The move came after President Jimmy Morales announced he was expelling the head of a UN anti-corruption commission that is investigating his campaign's financing.

Guatemalans march demanding the resignation of President Jimmy Morales and in support of the head of the International Commission Against Impunity in Guatemala (CICIG), Colombian Ivan Velasquez, who is investigating corruption in the country.
Guatemalans march demanding the resignation of President Jimmy Morales and in support of the head of the International Commission Against Impunity in Guatemala (CICIG), Colombian Ivan Velasquez, who is investigating corruption in the country. (AFP)

Guatemala's Constitutional Court on Sunday suspended an order by President Jimmy Morales to expel the head of an influential UN anti-graft unit investigating campaign financing, setting the stage for political instability in the Central American nation.

Speaking in a video published on his Facebook account earlier on Sunday, the president said Ivan Velasquez, head of the International Commission Against Impunity in Guatemala, or CICIG, must leave the country immediately.

Morales' declaration that Velasquez was "persona non grata" came days after CICIG said the president should be investigated over alleged illicit funding during his election campaign.

TRT World's Staci Bivens has this report.

The move against the US-backed anti-corruption unit triggered a rash of departures from Morales' government and was quickly criticized by the United Nations, the United States, Europe and Canada.

In its ruling, the country's highest civil court said the foreign, defense and interior ministers should not participate in removing Velasquez from the country.

With powers to investigate crime and corruption, CICIG was instrumental in removing Guatemala's former president from office in 2015 after identifying him as a key player in an alleged multimillion-dollar corruption racket.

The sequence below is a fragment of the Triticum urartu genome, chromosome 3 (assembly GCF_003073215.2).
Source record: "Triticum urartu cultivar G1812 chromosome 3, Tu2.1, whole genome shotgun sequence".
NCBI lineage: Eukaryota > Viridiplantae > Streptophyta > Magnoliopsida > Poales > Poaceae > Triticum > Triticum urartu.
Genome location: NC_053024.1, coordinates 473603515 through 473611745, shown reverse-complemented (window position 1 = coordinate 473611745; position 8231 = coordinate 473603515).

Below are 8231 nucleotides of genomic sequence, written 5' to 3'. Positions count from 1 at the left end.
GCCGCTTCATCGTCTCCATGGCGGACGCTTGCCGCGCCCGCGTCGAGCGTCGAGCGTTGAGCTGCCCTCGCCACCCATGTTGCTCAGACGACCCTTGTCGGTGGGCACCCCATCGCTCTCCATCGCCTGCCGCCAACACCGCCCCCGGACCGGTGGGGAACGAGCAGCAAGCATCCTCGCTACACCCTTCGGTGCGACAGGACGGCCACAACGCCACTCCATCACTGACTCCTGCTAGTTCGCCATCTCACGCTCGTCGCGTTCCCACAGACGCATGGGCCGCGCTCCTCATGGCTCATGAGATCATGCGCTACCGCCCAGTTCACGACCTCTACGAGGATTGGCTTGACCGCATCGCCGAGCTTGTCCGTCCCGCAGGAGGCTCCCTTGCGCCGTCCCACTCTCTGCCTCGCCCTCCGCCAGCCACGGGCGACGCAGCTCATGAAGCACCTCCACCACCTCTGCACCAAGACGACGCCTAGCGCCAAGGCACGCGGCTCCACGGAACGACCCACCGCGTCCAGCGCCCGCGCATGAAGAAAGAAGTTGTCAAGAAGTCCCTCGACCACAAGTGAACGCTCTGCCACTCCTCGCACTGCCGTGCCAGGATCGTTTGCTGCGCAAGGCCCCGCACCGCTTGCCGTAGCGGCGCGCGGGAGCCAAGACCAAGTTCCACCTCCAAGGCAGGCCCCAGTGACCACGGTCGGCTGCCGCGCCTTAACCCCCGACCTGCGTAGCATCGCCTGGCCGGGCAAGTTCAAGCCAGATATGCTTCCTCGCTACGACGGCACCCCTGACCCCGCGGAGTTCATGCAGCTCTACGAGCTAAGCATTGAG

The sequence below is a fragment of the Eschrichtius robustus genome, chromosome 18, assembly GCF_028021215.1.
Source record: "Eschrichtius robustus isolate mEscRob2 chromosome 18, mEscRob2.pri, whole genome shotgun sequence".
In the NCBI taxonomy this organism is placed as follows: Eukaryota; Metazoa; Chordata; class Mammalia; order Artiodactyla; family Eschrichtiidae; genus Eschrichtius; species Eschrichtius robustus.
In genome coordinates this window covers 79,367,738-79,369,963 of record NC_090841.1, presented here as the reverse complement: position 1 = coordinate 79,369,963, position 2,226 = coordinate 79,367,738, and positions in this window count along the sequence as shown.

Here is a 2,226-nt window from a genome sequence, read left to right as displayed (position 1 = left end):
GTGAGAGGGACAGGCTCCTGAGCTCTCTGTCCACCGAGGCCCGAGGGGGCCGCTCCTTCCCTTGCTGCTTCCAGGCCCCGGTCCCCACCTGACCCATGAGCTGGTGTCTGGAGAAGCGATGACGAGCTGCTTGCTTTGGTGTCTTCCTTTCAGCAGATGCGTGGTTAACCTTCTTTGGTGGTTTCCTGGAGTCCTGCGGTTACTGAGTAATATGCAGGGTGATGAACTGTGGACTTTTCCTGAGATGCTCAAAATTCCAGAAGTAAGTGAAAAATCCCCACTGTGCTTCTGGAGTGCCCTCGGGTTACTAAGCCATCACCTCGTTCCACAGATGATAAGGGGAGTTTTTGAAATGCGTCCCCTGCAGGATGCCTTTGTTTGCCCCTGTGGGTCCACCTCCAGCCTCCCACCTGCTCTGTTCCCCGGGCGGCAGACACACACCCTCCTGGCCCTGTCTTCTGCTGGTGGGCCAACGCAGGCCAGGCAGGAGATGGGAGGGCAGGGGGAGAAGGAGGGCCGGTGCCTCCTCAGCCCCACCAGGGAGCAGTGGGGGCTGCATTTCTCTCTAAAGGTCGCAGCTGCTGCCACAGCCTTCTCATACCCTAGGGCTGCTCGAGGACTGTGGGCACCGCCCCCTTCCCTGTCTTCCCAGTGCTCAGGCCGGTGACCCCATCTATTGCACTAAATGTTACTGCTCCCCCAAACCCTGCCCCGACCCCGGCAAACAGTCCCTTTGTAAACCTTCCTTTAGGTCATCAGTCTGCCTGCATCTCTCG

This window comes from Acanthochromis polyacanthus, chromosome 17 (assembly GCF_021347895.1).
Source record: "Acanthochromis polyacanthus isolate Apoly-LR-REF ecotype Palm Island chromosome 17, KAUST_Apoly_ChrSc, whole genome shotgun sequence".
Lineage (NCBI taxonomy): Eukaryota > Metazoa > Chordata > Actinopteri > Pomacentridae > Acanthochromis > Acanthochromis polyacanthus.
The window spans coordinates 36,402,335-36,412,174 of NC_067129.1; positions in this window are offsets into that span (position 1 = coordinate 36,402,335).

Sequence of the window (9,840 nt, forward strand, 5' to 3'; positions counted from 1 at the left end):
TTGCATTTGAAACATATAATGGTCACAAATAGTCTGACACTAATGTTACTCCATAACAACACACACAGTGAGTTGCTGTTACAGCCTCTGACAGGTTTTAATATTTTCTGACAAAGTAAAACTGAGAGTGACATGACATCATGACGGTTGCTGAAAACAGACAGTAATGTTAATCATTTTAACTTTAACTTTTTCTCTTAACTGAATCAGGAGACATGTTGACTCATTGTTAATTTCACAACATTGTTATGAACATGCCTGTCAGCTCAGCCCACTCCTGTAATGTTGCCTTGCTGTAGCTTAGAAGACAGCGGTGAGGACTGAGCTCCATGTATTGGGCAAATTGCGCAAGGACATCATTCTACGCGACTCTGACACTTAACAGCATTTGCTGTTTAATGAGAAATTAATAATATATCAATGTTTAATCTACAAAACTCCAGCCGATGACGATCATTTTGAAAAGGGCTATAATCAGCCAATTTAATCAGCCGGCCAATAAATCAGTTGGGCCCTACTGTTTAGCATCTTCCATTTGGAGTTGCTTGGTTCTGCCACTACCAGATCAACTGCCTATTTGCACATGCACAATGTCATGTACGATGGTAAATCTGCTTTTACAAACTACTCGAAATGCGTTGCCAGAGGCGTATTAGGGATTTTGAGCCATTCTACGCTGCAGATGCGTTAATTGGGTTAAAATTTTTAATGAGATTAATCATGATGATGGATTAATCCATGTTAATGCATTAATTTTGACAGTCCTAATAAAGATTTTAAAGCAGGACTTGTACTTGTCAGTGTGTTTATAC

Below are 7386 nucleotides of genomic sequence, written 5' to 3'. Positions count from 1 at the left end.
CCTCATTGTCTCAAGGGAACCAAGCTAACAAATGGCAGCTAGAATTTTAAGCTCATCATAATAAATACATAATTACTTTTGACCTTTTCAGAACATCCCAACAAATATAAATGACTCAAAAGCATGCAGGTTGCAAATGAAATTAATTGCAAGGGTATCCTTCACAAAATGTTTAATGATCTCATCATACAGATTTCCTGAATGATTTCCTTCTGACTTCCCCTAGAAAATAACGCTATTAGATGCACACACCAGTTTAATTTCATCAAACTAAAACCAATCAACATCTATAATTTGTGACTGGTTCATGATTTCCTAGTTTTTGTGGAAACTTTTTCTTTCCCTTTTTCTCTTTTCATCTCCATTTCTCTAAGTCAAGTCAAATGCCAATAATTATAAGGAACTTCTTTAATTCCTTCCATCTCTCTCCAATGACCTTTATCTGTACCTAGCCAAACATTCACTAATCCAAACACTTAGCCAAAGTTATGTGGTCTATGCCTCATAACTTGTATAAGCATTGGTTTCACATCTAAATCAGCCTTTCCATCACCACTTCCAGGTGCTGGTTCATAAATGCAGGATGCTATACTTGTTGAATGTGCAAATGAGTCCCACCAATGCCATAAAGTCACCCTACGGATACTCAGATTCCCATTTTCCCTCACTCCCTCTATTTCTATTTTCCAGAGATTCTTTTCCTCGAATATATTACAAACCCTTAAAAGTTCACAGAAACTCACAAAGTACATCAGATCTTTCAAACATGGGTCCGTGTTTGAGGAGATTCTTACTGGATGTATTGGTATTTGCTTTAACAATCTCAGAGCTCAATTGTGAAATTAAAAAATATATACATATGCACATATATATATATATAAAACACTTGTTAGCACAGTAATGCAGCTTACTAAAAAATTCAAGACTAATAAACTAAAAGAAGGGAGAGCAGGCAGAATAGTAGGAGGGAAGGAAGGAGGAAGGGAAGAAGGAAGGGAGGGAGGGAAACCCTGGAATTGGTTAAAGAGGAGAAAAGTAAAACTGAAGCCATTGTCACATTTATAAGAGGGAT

A former comedian, Morales came to power in 2016, winning the election on an anti-corruption ticket after his predecessor was brought down.

Many politicians in Guatemala consider the body to be a violation of national sovereignty, while anti-corruption activists credit it with cleaning up government.

Protesters gathered on Sunday outside CICIG's offices and the court in support of Velasquez, a veteran prosecutor who previously investigated drug cartels and paramilitary groups in his home country, Colombia.

Guatemala's foreign minister, deputy foreign minister, health minister and three deputy health ministers all left the government on Sunday, according to a spokesman and a resignation letter. The circumstances of the foreign minister's departure were not immediately clear, but he said on Friday he would resign if Velasquez was forced out.

"You've taken a position in favor of impunity and the corrupt sectors of the country, contradicting all of the statements you once made about justice and transparency," Health Minister Lucrecia Hernandez wrote in the letter, also signed by three vice ministers who resigned with her.

UN Secretary General Antonio Guterres said in a statement he was "shocked" by Morales' move, and called on Guatemalan authorities to treat Velasquez with respect. 

In a joint statement issued by the US Embassy, a group of nine Western countries and the European Union strongly backed Velasquez and criticized Morales' move to oust him.

Representative Eliot Engel of the US House of Representatives Foreign Affairs Committee said he was "extremely disappointed" by Morales' decision and called on the State Department and Congress to examine the future of US assistance to the Guatemalan government.

"CICIG has played a transformational role in combating corruption and impunity in Guatemala," he said in a statement.

Source: TRTWorld and agencies